April 26, 2021
Methods allow for localized, controlled and sustained delivery of chemo and immunotherapeutic drugs
(LOS ANGELES) – The National Institutes of Health has awarded a $2.5 million grant to the Terasaki Institute for Biomedical Innovation (TIBI). The grant will be used to develop innovative drug delivery methods to treat liver cancer. TIBI, a leader in the field of bioengineering and personalized healthcare solutions, will draw upon their extensive experience with biomaterials to create more effective ways to target and destroy tumor cells.
Worldwide, cancer is among the leading causes of death. In the United States, it accounts for one in four deaths, exceeding half a million annually. Among those cancer-related deaths, liver cancer ranks sixth, and its occurrence has risen 4% in the last ten years. In addition, liver cancer has a five-year survival rate of only 9% for regional types and 3% for metastatic forms. In some cases, liver tumors may be surgically removed, but this is not always possible. Liver transplantation is presently the best hope for patients, but there is a huge shortage of suitable donor livers available.
Outside of transplantation, the current gold standard for treating liver cancer patients is with systemic chemotherapy. However, this method has significant shortfalls. Systemic chemotherapy does not specifically and quantitatively deliver anti-cancer drugs precisely to the liver tumors. Moreover, this method often results in toxicity to the non-cancerous liver tissue surrounding the tumors, as well as systemic side effects which cause great pain and discomfort to the patient.
Another method, commonly used to treat hepatitis patients who develop liver cancer, is trans-arterial chemoembolization, or TACE. In this technique, small particles are delivered through a catheter into an artery that is directly supplying a tumor. The particles block the artery and restrict tumor growth. Concurrently, the particles may serve as anti-cancer drug delivery vehicles which precisely target the tumor cells; the restricted blood flow caused by the vessel blockage also serves to concentrate the drug around the tumor.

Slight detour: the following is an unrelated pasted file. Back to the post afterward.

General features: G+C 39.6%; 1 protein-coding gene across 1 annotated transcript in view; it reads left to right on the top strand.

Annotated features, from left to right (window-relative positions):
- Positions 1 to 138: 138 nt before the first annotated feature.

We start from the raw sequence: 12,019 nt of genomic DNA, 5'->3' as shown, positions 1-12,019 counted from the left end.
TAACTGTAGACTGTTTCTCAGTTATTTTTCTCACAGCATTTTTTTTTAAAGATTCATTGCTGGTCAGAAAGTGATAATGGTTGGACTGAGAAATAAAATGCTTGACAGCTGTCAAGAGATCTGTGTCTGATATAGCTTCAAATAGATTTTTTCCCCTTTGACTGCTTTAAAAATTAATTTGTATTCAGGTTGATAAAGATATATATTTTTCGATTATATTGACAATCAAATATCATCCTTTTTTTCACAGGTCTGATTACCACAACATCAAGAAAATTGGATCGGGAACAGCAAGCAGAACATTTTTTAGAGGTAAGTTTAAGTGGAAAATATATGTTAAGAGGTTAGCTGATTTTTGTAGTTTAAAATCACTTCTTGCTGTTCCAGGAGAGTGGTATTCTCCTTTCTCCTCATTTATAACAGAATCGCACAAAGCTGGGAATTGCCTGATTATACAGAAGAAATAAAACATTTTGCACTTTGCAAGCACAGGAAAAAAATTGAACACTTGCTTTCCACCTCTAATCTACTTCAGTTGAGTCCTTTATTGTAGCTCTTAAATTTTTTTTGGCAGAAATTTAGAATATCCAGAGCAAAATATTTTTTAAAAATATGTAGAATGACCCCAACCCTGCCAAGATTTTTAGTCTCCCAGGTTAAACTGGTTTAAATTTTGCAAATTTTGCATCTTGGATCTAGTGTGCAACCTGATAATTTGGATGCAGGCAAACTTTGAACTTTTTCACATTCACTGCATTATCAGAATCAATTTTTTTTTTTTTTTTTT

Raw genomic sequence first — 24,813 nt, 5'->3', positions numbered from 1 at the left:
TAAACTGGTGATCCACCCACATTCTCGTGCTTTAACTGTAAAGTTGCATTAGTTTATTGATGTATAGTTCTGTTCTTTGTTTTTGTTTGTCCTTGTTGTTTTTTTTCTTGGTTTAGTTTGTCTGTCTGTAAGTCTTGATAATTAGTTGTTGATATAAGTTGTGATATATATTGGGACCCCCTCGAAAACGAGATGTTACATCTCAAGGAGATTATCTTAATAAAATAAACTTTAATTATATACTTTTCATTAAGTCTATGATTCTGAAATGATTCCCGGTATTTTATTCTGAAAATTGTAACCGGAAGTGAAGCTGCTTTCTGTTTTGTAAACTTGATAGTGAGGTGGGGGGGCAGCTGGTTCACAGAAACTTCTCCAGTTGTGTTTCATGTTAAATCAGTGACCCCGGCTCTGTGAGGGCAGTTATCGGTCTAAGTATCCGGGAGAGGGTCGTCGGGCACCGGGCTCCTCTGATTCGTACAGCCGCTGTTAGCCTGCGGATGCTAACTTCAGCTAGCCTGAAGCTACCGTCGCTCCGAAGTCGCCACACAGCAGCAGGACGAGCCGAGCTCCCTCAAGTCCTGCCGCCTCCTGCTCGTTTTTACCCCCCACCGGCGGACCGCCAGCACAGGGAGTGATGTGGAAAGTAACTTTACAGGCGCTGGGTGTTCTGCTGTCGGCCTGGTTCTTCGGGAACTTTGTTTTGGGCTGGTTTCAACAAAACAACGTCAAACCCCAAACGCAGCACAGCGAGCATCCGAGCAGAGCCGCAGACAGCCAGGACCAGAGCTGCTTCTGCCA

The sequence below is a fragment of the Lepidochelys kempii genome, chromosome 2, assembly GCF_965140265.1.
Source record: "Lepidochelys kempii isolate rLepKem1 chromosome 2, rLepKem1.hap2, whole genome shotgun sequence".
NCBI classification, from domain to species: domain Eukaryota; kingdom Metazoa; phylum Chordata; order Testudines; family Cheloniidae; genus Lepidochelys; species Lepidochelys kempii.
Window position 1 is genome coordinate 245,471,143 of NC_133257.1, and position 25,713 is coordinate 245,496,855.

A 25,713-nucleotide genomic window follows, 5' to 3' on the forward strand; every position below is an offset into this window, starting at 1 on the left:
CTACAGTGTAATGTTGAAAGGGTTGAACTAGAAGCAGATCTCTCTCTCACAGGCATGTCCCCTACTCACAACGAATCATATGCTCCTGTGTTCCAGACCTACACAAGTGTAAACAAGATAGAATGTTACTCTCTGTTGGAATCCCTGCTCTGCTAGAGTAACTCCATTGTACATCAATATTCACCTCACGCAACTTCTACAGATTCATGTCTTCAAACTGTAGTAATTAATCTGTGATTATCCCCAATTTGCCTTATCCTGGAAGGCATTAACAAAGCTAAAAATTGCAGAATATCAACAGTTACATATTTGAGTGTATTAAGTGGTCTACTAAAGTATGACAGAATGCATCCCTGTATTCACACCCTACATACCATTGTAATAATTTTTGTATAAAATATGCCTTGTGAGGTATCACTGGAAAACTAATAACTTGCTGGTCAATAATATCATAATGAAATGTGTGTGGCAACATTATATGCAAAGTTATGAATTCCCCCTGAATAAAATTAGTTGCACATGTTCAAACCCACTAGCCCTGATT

The addition of chemotherapeutic drugs to the tumor site may not be enough, however, to destroy malignant tumor growth. These types of tumors exhibit unrestricted growth because they have found ways to suppress the body’s normal immune response system. Immunotherapeutic drugs can reverse this suppression and reinstate the body’s natural immune defenses to destroy tumor cells and inhibit their growth.
The TIBI researchers’ work will fully address the challenges involved in liver cancer treatment. They will develop an improved TACE method for more effective, controllable, and sustained drug delivery, as well as embolization of tumor cell vasculature. And the combinatory effects of using both chemo and immunotherapeutic drugs to destroy the tumor cells will take full advantage of the improved TACE procedure.
“Our proposed methods represent a groundbreaking advance in the field of liver cancer treatment,” said Dr. Khademhosseini. “It has the potential for generalization to many other types of cancer where localized embolization and drug delivery are required.”